However, the appalling working conditions and the poor treatment of laborers are only two of the problems that beset the fast-fashion industry. You must look no further than the materials themselves, such as cotton and polyester. The cultivation of cotton results in monocultures in the areas in which it is produced. What’s more, cotton plantations require large amounts of water for irrigation, yet are often located in countries that suffer from severe water shortages. And if the cotton isn’t organic, pesticides and other strong chemicals are employed. Synthetic fiber such as polyester similarly burdens the environment, as its production requires the use of fossil fuels and the material itself sheds microplastics.
Export to other Countries
In the fast-fashion world, it’s not just workers and the environment that suffer; the quality does, too. The reason is that speed is one of the greatest factors for success in this lucrative business. As long as a product is made and shipped quickly, the quality of the piece or the circumstances of its making are of no importance. In fact, fast-fashion companies often aren’t quick enough before many of the pieces have even hit the shop window, a new trend comes rolling into the station, and the “old” is replaced by the new. What follows is an indisputable waste issue, as the replaced items are sent to poorer areas of the world, where they end up in landfills. An apt example is Atacama Desert in Chile, where daily tons of clothes are dumped in the middle of nature. It is true that, due to the poor quality of the pieces, they do not last very long and wearing them for some time will leave them visibly frayed. However, many of these articles are brand-new and undamaged, thrown out for the sole reason of no longer meeting the latest trends.
Due to the many synthetic fabrics used in the production of the apparels, they degenerate very slowly. Moreover, burning them not only harms the atmosphere, but likewise releases certain chemicals that seep into the earth, and eventually the groundwater. Some people with low-income try to eke out a livelihood by combing through landfills for items to sell.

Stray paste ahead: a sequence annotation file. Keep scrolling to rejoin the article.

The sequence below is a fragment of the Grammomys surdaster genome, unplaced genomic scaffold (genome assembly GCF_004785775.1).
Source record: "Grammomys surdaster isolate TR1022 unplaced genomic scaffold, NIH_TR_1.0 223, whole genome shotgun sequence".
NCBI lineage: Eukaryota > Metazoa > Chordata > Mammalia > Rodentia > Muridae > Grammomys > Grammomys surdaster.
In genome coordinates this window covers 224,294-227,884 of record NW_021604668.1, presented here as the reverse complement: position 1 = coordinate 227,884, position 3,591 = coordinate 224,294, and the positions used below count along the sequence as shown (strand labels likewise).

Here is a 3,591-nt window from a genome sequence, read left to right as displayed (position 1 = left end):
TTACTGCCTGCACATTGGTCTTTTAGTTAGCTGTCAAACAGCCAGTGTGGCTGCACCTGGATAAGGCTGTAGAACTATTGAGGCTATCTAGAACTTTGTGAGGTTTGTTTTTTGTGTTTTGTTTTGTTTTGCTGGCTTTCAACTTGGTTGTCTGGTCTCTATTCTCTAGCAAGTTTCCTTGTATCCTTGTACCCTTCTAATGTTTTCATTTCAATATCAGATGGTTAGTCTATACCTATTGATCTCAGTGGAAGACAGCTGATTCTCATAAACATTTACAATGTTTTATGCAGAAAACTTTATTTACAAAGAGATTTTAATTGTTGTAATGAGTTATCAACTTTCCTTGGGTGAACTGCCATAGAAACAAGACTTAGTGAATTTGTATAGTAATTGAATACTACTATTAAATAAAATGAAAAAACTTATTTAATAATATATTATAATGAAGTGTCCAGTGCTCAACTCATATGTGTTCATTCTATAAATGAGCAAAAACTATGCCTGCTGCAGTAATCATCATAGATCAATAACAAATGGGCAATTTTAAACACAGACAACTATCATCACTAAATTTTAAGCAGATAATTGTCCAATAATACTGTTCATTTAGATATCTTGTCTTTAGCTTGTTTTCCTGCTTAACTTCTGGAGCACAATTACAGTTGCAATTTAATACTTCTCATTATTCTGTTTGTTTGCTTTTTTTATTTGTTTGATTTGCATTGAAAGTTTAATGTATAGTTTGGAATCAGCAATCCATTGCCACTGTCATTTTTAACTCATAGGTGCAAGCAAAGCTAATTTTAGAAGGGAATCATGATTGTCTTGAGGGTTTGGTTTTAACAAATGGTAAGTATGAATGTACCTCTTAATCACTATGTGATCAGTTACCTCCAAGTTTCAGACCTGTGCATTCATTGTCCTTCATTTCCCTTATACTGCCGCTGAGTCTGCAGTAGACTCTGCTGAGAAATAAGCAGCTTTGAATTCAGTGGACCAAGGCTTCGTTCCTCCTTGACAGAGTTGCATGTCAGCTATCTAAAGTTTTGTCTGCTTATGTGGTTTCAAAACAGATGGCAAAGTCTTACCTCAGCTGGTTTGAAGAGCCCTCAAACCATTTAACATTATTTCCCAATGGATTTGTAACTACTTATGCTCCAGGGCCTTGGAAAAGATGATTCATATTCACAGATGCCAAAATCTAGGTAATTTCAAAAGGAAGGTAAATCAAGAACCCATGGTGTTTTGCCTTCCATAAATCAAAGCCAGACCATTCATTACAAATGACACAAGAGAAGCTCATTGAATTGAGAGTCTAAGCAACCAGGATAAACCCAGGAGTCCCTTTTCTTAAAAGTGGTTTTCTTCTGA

What can I do?
The first decisive step is to abandon the idea that one's personal actions do not contribute to overall change, and that one therefore does not need to critically scrutinize one's purchasing behavior. Many individuals generate demand through their purchasing behavior and consequently influences supply. It is immensely important to educate oneself on the ecological and social issues of fast-fashion, to adjust one’s consumption and behavior accordingly. The key is to treat clothing with respect and gratitude, to value it and not simply regard it as a disposable product. Long wear, swapping, giving away, repairing, borrowing, donating, and upcycling can maximize the longevity of clothing articles. If you decide to buy new clothes, first reflect on your current purchasing behavior. Are you blinded by greenwashing, or do you critically question when fashion companies promote themselves and their clothing as sustainable?
Do I really need it?
It often helps to ask yourself whether you really need the item you want - this is certainly a good way to avoid unnecessary quick-buys, especially on days such as Black Friday, when items are supposedly heavily discounted. If you indeed decide to buy the article, you might want to find out about the working conditions, supply chains, and materials used in advance, and buy slow or fair fashion products. Second-hand/eco/fair-trade stores, flea markets or clothing swap parties are ideal places to start.